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Review: Neneh Cherry Addresses Global Issues with Playful Resolve on ‘Broken Politics’

“Buffalo Stance” hitmaker returns, going deep on a set with beat guru Four Tet and jazz swami Karl Berger.

Neneh Cherry performs at Village Underground on September 12, 2018 in London.

Neneh Cherry performs at Village Underground on September 12, 2018 in London.

Joseph Okpako/WireImage

Whether mixing up free-jazz and ‘80s punk-funk with Rip Rig and Panic on “Storm The Reality Asylum,” or rap and electro-pop on her own 1989 hit “Buffalo Stance”, Neneh Cherry has always bent styles to serve her own ends. She’s still doing it on Broken Politics, which folds a career’s worth of musical obsessions into a single set. She’s also speaking her mind, per usual, addressing our global shitshow not with histrionics, but with heartfelt, clear-eyed ruminations, sorrow, playfulness and resolve.

Her cohorts include Four Tet, whose electro-acoustic beats are a perfect match for a flow that shifts between singing, rapping, and poetry-slam cadences as naturally as breathing. Massive Attack’s Robert Del Naja adds dub logic to “Kong,” a mighty jam that samples King Tubby while Cherry free-associates between macro and micro-aggressions: “love is big and every land every nation seeks its friends in France and Italy and all across the 7 seas/ And goddam guns and guts and history and bitter love still put a hole in me,” she incants. The sense of groping for meaning in a sea of emotional triggers, both personal and political, will be a familiar one for many.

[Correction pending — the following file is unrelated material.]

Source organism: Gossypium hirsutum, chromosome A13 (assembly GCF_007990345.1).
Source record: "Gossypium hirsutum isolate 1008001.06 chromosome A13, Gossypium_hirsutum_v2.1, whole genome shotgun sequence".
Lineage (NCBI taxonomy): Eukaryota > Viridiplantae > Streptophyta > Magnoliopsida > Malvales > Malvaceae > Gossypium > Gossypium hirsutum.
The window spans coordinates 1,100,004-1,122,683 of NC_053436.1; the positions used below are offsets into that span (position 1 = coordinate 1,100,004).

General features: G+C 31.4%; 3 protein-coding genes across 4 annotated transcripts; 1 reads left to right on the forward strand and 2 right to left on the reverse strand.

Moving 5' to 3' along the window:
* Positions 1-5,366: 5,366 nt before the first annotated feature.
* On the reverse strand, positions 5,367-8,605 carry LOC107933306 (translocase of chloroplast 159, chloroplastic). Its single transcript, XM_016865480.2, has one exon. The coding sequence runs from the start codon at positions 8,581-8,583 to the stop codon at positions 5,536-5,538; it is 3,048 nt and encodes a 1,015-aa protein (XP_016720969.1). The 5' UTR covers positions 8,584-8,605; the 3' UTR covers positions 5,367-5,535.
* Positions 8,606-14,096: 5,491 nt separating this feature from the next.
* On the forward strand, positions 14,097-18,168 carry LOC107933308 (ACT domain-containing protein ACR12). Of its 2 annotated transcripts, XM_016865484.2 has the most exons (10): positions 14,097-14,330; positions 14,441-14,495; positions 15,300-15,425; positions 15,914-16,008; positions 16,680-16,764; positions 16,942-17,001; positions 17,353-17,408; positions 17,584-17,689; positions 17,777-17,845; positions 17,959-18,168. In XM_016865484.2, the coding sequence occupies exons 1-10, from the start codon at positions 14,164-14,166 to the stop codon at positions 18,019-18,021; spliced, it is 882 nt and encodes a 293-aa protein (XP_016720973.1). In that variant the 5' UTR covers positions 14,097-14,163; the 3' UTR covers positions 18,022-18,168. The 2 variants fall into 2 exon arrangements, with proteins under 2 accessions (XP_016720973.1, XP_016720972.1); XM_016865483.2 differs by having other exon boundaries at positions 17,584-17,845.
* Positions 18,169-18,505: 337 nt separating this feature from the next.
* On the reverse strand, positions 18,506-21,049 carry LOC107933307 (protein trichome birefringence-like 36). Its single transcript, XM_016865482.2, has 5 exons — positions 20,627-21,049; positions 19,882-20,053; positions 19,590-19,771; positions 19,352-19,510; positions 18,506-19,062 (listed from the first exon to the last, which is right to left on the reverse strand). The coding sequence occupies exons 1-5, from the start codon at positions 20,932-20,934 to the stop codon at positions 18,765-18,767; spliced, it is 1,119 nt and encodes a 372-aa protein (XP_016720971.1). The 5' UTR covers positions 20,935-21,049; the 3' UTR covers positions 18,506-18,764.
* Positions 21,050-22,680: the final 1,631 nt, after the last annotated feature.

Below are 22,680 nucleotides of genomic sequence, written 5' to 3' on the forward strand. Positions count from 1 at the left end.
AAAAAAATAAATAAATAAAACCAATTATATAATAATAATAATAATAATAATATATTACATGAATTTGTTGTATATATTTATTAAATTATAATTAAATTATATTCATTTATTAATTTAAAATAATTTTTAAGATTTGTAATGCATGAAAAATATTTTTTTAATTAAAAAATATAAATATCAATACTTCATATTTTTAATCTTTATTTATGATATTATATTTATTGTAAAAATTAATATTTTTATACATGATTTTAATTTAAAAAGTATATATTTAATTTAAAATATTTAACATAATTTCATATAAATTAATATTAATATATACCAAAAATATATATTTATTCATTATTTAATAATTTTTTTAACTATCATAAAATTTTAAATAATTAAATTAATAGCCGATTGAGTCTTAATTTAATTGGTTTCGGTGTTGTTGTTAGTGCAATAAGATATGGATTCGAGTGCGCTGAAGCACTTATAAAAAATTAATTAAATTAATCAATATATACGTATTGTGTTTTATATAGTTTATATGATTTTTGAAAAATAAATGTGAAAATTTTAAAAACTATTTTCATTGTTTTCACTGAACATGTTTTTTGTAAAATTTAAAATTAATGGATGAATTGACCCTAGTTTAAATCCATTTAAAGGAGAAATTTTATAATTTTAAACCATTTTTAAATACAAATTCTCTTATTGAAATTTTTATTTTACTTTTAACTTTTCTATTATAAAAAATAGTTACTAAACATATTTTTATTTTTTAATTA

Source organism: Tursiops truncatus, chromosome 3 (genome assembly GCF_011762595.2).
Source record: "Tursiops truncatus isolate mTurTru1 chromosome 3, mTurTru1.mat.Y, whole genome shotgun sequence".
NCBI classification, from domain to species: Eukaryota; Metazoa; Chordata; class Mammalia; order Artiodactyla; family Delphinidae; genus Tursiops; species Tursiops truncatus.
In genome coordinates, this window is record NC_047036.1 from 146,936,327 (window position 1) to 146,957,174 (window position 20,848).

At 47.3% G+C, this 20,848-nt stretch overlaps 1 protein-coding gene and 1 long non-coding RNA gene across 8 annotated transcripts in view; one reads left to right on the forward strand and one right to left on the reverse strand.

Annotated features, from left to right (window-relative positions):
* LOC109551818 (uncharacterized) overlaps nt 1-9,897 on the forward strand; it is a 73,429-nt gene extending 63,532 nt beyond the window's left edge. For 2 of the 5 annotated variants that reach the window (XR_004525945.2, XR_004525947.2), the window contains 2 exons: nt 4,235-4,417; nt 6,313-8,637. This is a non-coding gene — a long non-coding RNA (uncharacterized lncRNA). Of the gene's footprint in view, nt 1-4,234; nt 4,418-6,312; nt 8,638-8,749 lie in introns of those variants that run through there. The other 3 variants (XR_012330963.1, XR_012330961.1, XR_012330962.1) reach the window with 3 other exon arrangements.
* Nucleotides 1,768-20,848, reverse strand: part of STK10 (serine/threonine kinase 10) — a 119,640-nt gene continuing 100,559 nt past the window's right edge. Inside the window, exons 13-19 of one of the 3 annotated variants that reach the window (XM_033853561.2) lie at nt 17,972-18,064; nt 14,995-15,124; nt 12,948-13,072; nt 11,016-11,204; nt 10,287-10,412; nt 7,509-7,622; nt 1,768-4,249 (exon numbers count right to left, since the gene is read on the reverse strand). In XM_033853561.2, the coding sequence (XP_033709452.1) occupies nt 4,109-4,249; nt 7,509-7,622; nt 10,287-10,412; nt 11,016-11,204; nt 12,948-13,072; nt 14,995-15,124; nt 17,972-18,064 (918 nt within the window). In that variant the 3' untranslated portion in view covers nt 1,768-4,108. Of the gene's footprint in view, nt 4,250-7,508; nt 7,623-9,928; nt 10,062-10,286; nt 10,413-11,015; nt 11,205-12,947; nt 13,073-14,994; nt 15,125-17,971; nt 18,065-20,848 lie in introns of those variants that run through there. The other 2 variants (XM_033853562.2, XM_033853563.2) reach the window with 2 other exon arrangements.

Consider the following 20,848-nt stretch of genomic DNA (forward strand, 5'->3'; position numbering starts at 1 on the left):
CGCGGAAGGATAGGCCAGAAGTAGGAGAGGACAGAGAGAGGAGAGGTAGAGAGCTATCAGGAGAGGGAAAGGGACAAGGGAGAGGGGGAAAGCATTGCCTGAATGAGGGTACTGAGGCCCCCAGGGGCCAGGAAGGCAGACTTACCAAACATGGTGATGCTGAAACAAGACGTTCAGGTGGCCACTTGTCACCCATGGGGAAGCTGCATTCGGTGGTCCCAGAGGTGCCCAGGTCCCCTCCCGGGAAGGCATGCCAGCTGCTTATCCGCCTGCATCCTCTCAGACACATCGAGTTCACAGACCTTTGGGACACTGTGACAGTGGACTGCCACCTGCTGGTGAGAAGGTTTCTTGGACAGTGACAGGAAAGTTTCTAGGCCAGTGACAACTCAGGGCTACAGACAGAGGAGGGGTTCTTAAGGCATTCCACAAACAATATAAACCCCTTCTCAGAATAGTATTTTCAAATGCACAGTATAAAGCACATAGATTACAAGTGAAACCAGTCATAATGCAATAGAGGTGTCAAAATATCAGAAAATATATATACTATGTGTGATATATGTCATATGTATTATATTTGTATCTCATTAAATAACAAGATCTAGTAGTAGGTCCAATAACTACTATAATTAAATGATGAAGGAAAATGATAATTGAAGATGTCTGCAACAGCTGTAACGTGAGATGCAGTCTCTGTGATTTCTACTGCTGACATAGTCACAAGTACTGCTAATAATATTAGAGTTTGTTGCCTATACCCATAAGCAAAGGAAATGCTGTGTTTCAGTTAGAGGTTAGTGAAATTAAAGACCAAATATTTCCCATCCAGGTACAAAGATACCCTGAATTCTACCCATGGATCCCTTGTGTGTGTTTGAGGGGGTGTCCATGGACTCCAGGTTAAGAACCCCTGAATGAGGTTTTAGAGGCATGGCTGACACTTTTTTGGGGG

Firearms return to her narrative on “Shotgun Shack,” as gentle percussion loops conjure impressionistic AR-15s. “Black Monday” ponders the weight of pregnancy and choice over funereal beats and gamelan chimes: “Is it not my right/ when to breed/ to my own/ guilt/ it’s so hard anyway.” And on the explicitly autobiographical “Syncronized Devotion” — featuring vibrophonist Karl Berger, a global jazz pioneer and bandmate of Cherry’s late stepdad, legendary trumpeter Don Cherry — she declares her politics to be “living in the slow jam/Everything low bring it slow.” As social media crack-hits amp us all up to the breaking point, these downtempo warrior cries feel both radical and sustaining.

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